Several years ago, The Gold Bond Group, an Israel-based logistics provider, decided to make e-commerce logistics core to its mission. The move was a way to differentiate itself from its competitors, many of whom focused on pallet logistics for factories and retail stores, says Yotam Ben Ari, manager of the e-commerce initiative.
With Ben Ari's software background, he recognized the importance of software to automation. He notes that while many companies can create robots to move goods from one point to another, fewer can develop algorithms that enable the robots to work intelligently with other systems, such as a warehouse management system, as well as with people.
Ben Ari worked with Grey Orange, which uses artificial intelligence to drive its Ranger series of intelligent robots. In the first phase of the implementation, which occurred during lockdowns resulting from the pandemic, The Gold Bond Group tested the technology with a client whose logistics needs largely focused on palleted materials. It was a way to assess the solution in a less complicated environment than the single picking that characterizes e-commerce.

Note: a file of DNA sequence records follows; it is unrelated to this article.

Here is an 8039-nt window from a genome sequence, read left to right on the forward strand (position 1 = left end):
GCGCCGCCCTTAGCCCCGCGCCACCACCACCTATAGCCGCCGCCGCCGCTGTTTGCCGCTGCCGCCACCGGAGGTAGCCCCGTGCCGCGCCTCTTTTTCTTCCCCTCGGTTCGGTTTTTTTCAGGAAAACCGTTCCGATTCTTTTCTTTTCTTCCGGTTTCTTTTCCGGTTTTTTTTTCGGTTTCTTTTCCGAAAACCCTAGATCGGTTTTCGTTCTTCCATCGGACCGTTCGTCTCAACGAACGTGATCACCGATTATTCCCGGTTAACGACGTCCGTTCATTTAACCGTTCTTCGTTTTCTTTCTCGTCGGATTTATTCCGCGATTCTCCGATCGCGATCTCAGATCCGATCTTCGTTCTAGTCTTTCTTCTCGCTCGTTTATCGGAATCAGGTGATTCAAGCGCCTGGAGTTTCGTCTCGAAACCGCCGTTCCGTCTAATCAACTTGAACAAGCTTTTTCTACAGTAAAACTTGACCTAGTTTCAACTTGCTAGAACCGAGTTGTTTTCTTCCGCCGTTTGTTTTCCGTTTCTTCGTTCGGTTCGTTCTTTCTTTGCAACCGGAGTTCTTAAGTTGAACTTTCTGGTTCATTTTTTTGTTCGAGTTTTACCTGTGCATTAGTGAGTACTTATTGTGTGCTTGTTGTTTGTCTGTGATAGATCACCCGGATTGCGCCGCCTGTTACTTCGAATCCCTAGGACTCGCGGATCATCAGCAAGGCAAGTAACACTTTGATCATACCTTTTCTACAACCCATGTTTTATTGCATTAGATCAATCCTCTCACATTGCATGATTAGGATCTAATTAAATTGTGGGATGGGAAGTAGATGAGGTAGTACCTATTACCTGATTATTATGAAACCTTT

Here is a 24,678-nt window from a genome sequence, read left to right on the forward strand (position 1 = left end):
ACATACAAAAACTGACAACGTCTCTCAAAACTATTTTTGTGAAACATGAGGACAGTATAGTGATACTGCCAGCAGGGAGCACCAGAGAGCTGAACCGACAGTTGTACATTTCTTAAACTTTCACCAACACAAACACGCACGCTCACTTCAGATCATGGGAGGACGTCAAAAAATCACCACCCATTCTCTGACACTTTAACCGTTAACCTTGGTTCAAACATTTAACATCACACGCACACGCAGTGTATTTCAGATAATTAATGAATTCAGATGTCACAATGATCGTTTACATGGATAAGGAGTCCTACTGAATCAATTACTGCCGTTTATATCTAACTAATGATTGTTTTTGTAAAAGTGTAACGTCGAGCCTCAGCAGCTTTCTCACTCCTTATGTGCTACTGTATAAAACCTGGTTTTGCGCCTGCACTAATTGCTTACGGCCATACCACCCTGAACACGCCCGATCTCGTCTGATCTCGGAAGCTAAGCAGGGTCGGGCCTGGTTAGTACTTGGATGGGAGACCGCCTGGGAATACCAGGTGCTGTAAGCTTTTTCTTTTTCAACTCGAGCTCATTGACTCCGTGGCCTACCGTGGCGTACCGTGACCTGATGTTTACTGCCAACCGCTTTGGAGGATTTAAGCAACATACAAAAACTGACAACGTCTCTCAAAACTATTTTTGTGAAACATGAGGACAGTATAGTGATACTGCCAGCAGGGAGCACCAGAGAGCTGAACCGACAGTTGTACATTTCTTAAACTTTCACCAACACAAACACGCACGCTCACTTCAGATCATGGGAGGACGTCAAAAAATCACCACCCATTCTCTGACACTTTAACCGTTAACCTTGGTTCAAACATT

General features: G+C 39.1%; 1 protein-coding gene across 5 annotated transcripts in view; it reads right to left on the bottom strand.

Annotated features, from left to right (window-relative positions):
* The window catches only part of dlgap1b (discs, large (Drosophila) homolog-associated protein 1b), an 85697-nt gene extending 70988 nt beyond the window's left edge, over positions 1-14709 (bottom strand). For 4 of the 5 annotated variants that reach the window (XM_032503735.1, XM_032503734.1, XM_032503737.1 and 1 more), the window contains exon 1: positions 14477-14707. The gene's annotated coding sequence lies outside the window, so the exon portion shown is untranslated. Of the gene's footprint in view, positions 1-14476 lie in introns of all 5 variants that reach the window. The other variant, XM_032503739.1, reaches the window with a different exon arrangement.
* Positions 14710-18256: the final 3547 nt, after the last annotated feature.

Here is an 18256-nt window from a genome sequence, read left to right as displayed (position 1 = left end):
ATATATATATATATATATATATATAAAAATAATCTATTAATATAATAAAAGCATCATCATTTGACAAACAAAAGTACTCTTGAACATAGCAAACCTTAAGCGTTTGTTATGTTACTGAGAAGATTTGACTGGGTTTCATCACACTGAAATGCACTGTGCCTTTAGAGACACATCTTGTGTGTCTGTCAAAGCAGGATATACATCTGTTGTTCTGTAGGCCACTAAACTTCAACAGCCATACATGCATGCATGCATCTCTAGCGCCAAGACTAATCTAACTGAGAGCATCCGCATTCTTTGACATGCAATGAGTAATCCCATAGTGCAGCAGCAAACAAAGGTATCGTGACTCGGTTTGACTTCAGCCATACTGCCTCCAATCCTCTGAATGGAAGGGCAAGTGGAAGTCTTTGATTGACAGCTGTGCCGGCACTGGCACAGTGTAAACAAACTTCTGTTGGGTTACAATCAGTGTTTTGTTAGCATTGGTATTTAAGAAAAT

After the technology proved itself, Ben Ari and his team installed half the robots and pick/pack stations that would eventually be installed. They again tested the solution with one client.
In late 2020, The Gold Bond Group brought on board the remaining robots and pick-pack stations. The benefits were apparent right away. "Some days, we delivered thousands of packages with multiple SKUs and close-to-zero picking mistakes," Ben Ari says.
Now, The Gold Bond group plans to use the technology to help achieve its goal of same-day delivery for many of its customers. "That provides further competitive advantages," Ben Ari says.